Above is one of my favorite quotes for life…and death. Yesterday, I read an article about death (sort of) titled : “The top 5 regrets of those about to die.” It’s a good read and I highly recommend you read it. (After you’re done here, of course.) http://addicted2success.com/success-advice/the-top-5-regrets-in-life-by-those-about-to-die/ Before reading it, I had started on making my vision board. I certainly believe in the power of positive thinking coupled with a belief that we all have a purpose on earth. Between these two activities-making my vision board and reading the article, it made me go into reflection mode. What do I, Kovie Biakolo, REALLY want out of life. Do you ever wonder and legitimately think about this too?
It’s so easy to get caught up in the mundane tasks of life that we forget we ought to have dreams and purposes in life. Well, at least I believe we do. As I made my vision board and tried to decide what I want out of life, professionally and personally (and especially professionally), I realized that what is harder than chasing a dream or living for a purpose is realizing that you don’t know exactly what dream to chase or purpose to fulfill. As in, I don’t know for sure what I want to be (when I grow up). I don’t know exactly what I want from my professional life. Or maybe it is that I have so many options, I am not so sure which one is “my calling.” You see, I don’t believe in just having a profession or job, I believe in having a vocation. I like marketing, I like events, I like media and social media. I also like education, writing and I like law (at least I like reading about it). I LIKE SO MANY THINGS!
The beauty of course is that I know that I don’t need to decide this in a certain period of time. That’s what life is all about, right? Figuring it out and making room for some adventures along the way. In fact, some of my best life decisions were made in an instant or “by chance” or I prefer, fate. Going to Drake, for example and dare I say, not going to law school this fall.
Going back to my vision board. For some reason, deciding on my personal goals seemed a lot easier. I’m not really much of a personal lives “sharer,” but there’s a first time for everything I suppose. Here it goes: I know I want a big family like the one I grew up in. I know I want to live in London at some point. I know I want to travel to about 100 countries and I even know that I want to be a Zumba instructor for fun in the next year or two. The only certain professional goals that I secured is that I know I want to work with MsCareerGirl for a long time (wherever I am) and that I want to be a founder of a “cause” organization.
I am grateful that I have some goals and that I know some of what I do want personally. Work, after all, as they say, is a necessary evil. I guess I want whatever vocation I find myself doing as work in the long-term, to be a necessary good. The article confirmed for me that it’s good to have dreams, but not to just have dreams but to keep track of those dreams. Remember when you were a kid and you believed everything was possible? Did adulthood take that away from you? Well, don’t blame it on adulthood. You’re not supposed to lose your childish enthusiasm, remember? Adulthood should make those dreams more coherent despite growing up being difficult; it should make the path to those dreams clearer. If of course, we really want what we say we want badly enough.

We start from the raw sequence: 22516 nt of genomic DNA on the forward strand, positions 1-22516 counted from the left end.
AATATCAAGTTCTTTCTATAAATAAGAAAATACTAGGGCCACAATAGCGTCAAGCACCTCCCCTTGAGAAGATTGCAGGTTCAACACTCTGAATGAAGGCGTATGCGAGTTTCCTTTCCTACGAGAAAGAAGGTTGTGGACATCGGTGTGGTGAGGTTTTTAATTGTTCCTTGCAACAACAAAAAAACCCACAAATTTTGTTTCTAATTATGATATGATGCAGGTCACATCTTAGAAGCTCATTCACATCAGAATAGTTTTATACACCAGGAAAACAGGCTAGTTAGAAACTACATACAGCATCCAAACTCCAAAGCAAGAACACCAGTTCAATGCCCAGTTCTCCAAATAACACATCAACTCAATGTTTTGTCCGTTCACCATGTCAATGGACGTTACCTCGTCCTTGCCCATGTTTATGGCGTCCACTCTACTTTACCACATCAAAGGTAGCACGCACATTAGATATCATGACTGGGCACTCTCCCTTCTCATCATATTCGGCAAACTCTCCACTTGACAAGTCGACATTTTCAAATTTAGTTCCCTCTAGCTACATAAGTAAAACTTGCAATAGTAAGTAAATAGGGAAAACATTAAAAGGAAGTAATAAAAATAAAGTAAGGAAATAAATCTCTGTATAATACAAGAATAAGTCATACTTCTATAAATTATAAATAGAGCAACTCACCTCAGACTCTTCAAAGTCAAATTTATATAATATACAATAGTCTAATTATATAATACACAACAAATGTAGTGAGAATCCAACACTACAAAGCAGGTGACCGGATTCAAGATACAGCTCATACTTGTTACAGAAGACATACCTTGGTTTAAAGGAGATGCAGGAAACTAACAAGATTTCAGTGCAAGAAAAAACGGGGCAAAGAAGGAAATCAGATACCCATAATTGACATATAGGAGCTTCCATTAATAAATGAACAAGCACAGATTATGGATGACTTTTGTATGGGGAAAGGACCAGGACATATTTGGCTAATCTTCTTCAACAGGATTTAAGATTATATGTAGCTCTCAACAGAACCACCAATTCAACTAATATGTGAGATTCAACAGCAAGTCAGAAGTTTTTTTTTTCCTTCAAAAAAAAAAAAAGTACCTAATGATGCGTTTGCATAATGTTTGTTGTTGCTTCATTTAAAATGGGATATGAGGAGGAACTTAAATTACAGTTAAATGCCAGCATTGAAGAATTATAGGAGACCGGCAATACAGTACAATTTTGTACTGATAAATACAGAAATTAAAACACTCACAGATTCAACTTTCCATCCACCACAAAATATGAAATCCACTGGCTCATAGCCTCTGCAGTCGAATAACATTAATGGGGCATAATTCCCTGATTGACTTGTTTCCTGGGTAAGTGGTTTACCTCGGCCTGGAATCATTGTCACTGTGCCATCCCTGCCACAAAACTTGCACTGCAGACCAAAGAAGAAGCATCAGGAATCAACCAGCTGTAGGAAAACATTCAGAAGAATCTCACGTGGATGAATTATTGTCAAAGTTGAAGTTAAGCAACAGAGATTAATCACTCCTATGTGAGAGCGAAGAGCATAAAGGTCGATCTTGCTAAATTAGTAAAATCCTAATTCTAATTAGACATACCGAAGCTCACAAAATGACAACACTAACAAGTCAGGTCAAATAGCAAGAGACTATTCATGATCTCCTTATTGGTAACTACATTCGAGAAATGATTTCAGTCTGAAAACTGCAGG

I’ve heard (I believe from Grey’s Anatomy) that as tough as wanting something is, those who suffer the most are those who don’t know what they want. (I might be in this boat a little) But as I’ve also heard (from Grey’s too) life is not a spectator sport. So why is it that people go through their lives as if they are spectators? If you’re living, you’re in the game, not on the sidelines. Maybe those who suffer the most then, are those who go through their lives and don’t even bother to dream and those who have a dream but never even bother to chase it. I’m not saying stop everything you’re doing, quit your job or sell all your belongings and go for it (although if that’s what it takes, you might consider it) but for goodness sake, ask yourself: what do I want out of my life? Then write it down and go from there.
I don’t know everything I want. I might only know as I continue to go through life’s adventure and this year has certainly been one heck of an adventure for me. But as God is my witness, as I figure it out, I’m going for it. I’ve never been much of a spectator anyway. One of my greatest strengths is that I am competitor and I love to play the game.